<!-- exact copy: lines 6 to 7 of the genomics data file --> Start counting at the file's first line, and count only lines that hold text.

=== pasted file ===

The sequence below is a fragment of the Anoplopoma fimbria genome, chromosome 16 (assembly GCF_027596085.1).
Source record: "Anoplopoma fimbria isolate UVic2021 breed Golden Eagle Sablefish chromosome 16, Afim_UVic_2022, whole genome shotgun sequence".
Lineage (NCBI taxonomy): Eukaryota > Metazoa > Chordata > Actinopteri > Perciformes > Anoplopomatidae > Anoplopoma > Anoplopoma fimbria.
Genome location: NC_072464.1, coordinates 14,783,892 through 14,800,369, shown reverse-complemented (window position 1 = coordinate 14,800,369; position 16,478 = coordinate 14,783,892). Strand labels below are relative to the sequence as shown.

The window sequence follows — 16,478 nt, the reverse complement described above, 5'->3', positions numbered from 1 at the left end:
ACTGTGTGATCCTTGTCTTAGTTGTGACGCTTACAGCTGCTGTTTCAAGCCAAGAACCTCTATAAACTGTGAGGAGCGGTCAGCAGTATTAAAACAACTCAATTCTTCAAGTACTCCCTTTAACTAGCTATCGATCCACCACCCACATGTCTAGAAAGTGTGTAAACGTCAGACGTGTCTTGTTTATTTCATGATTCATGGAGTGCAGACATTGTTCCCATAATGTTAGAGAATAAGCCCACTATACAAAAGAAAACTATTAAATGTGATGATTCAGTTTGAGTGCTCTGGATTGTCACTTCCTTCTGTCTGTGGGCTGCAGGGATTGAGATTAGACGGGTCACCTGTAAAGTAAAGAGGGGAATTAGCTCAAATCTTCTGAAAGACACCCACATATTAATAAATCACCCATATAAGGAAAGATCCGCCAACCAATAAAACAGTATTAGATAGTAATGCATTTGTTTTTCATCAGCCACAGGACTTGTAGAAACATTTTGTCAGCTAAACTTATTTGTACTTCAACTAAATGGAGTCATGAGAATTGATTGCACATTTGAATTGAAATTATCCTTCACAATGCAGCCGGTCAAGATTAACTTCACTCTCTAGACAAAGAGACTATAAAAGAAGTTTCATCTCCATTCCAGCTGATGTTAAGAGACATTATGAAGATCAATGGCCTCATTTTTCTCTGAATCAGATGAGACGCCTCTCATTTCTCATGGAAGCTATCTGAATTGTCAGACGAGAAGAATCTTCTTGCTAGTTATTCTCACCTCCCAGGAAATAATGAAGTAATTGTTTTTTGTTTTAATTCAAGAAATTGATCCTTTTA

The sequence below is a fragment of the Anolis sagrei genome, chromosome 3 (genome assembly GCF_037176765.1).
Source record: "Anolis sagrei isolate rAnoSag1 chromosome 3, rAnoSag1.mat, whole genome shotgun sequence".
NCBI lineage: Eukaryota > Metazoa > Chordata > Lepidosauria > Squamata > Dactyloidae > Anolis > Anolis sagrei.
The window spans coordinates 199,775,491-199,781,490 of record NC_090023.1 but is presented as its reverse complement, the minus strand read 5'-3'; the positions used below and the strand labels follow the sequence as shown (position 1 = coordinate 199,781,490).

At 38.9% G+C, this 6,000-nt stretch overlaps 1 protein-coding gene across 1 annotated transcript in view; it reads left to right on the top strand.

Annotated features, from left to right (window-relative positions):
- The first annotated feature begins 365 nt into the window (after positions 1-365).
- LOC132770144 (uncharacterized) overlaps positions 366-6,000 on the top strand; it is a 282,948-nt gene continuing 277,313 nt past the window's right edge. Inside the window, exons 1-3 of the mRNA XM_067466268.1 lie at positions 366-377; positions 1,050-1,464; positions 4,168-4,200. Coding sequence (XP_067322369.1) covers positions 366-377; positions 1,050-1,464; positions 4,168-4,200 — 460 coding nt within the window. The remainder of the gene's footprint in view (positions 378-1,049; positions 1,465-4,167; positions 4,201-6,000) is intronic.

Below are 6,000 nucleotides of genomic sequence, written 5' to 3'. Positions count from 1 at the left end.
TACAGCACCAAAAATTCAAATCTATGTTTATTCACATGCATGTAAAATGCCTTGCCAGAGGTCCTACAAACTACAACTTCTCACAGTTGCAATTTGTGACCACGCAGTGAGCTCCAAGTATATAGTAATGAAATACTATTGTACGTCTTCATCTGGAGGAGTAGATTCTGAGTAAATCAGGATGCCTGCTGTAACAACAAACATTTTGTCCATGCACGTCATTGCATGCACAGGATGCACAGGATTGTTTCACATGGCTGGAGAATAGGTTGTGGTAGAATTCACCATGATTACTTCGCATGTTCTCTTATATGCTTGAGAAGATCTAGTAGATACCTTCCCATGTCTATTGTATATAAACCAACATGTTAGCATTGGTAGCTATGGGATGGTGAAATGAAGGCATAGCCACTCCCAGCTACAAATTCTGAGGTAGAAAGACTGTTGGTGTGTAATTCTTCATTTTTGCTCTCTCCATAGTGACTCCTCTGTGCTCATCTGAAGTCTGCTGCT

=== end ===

ACTGTGTGATCCTTGTCTTAGTTGTGACGCTTACAGCTGCTGTTTCAAGCCAAGAACCTCTATAAACTGTGAGGAGCGGTCAGCAGTATTAAAACAACTCAATTCTTCAAGTACTCCCTTTAACTAGCTATCGATCCACCACCCACATGTCTAGAAAGTGTGTAAACGTCAGACGTGTCTTGTTTATTTCATGATTCATGGAGTGCAGACATTGTTCCCATAATGTTAGAGAATAAGCCCACTATACAAAAGAAAACTATTAAATGTGATGATTCAGTTTGAGTGCTCTGGATTGTCACTTCCTTCTGTCTGTGGGCTGCAGGGATTGAGATTAGACGGGTCACCTGTAAAGTAAAGAGGGGAATTAGCTCAAATCTTCTGAAAGACACCCACATATTAATAAATCACCCATATAAGGAAAGATCCGCCAACCAATAAAACAGTATTAGATAGTAATGCATTTGTTTTTCATCAGCCACAGGACTTGTAGAAACATTTTGTCAGCTAAACTTATTTGTACTTCAACTAAATGGAGTCATGAGAATTGATTGCACATTTGAATTGAAATTATCCTTCACAATGCAGCCGGTCAAGATTAACTTCACTCTCTAGACAAAGAGACTATAAAAGAAGTTTCATCTCCATTCCAGCTGATGTTAAGAGACATTATGAAGATCAATGGCCTCATTTTTCTCTGAATCAGATGAGACGCCTCTCATTTCTCATGGAAGCTATCTGAATTGTCAGACGAGAAGAATCTTCTTGCTAGTTATTCTCACCTCCCAGGAAATAATGAAGTAATTGTTTTTTGTTTTAATTCAAGAAATTGATCCTTTTA

The sequence below is a fragment of the Anolis sagrei genome, chromosome 3 (genome assembly GCF_037176765.1).